Once set up and activated, all slot machines have to be connected to a site controller. These are networked boxes developed and supplied by Zonke. All LPMs are connected to Zonke’s site controllers, which then communicate with the central database. Everything is recorded in real time. Every single bet; how much money has been made; and when the door of the machine has been opened and closed. At the end of every day the site controllers upload the day’s data.

At the moment the uploaded data has to be audited manually, but Malope says that the newer software being implemented will have basic algorithms to assist with auditing. That way, data can be automatically highlighted for any anomalies – digital forensics that help humans. Along with this, the frequency of data logging will also be improved, with options for real time uploading or hourly check-ins.

Another future upgrade is the implementation of cashless machines. Rather than letting people walk around with pockets full of R1 coins, contactless payment cards are being rolled out. For this, too, Zonke will provide security and auditing. In fact, the only thing differentiating its software from that used by big casinos is the lack of support for handling jackpots – but that’s regulated by the industry, and LPMs cannot pay out rolling jackpots.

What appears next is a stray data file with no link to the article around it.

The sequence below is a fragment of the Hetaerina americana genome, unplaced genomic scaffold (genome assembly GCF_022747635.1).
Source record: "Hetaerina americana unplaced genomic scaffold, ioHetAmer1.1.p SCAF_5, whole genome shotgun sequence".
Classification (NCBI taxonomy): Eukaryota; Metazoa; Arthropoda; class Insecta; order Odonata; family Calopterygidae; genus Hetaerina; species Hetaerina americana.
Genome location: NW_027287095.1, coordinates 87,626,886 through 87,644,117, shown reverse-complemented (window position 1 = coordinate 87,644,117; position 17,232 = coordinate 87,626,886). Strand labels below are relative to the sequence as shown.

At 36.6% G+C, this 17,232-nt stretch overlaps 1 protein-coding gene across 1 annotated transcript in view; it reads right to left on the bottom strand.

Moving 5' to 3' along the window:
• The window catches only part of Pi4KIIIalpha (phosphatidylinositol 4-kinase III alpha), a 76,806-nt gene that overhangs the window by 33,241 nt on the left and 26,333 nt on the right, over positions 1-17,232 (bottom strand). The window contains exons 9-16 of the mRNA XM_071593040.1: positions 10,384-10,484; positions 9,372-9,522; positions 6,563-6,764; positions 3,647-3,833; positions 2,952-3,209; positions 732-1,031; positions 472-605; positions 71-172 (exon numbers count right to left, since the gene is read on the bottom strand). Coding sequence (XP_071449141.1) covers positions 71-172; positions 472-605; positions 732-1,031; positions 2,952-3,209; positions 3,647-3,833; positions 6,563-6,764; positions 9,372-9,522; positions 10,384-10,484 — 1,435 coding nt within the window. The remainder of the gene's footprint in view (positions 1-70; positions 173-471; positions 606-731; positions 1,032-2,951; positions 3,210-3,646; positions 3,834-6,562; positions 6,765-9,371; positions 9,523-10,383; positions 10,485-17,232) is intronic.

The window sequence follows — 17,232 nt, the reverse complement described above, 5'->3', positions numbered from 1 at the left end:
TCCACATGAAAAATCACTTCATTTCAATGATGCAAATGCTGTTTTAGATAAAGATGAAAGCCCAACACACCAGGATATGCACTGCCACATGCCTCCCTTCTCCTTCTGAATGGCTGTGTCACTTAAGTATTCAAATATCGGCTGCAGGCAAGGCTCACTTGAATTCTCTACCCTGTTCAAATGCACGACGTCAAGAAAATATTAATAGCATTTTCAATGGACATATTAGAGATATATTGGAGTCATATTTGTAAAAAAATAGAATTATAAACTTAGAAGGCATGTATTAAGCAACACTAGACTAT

At the time the South African gambling regulator suggested a single, centralised system for limited-payout machines nothing else like it existed in the world. Since then, though, the concept that’s been thought up and implemented locally has seen some international recognition.

Mr. Malope, proud of Zonke’s achievements locally, points out that a few years ago New Zealand adopted a similar approach for its industry – and that says a lot about how sometimes we do get things right, here in South Africa.

The next time you pop R1 into a slot machine at a pub you stand as good a chance as anybody else of walking away with heavier pockets – most machines are set to pay out 80% of earnings and keep the other 20% – and Zonke’s watching to make sure it’s fair.

Update: A previous version of this article had incorrect facts about the turnover of the LPM gambling industry, as well as the provinces in which LPM regulations were instituted. These have been corrected.